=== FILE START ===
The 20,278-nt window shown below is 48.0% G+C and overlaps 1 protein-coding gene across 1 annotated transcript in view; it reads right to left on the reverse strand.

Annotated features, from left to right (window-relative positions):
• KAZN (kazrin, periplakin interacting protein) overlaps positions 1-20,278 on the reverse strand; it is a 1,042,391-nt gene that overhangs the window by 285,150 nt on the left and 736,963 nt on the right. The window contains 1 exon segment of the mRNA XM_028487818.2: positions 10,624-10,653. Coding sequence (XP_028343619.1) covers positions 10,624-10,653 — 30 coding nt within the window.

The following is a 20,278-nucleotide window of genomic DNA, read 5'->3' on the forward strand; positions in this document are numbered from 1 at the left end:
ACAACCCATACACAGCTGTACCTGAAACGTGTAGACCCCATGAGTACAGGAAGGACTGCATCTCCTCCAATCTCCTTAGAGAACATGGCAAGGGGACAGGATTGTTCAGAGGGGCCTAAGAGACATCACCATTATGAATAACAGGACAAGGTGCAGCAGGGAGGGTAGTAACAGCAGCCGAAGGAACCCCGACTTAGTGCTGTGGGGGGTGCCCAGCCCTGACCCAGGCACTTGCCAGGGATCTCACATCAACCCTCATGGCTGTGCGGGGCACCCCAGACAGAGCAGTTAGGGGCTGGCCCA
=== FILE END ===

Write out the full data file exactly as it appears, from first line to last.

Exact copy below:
The 20,278-nt window shown below is 48.0% G+C and overlaps 1 protein-coding gene across 1 annotated transcript in view; it reads right to left on the reverse strand.

Annotated features, from left to right (window-relative positions):
• KAZN (kazrin, periplakin interacting protein) overlaps positions 1-20,278 on the reverse strand; it is a 1,042,391-nt gene that overhangs the window by 285,150 nt on the left and 736,963 nt on the right. The window contains 1 exon segment of the mRNA XM_028487818.2: positions 10,624-10,653. Coding sequence (XP_028343619.1) covers positions 10,624-10,653 — 30 coding nt within the window.

The following is a 20,278-nucleotide window of genomic DNA, read 5'->3' on the forward strand; positions in this document are numbered from 1 at the left end:
ACAACCCATACACAGCTGTACCTGAAACGTGTAGACCCCATGAGTACAGGAAGGACTGCATCTCCTCCAATCTCCTTAGAGAACATGGCAAGGGGACAGGATTGTTCAGAGGGGCCTAAGAGACATCACCATTATGAATAACAGGACAAGGTGCAGCAGGGAGGGTAGTAACAGCAGCCGAAGGAACCCCGACTTAGTGCTGTGGGGGGTGCCCAGCCCTGACCCAGGCACTTGCCAGGGATCTCACATCAACCCTCATGGCTGTGCGGGGCACCCCAGACAGAGCAGTTAGGGGCTGGCCCA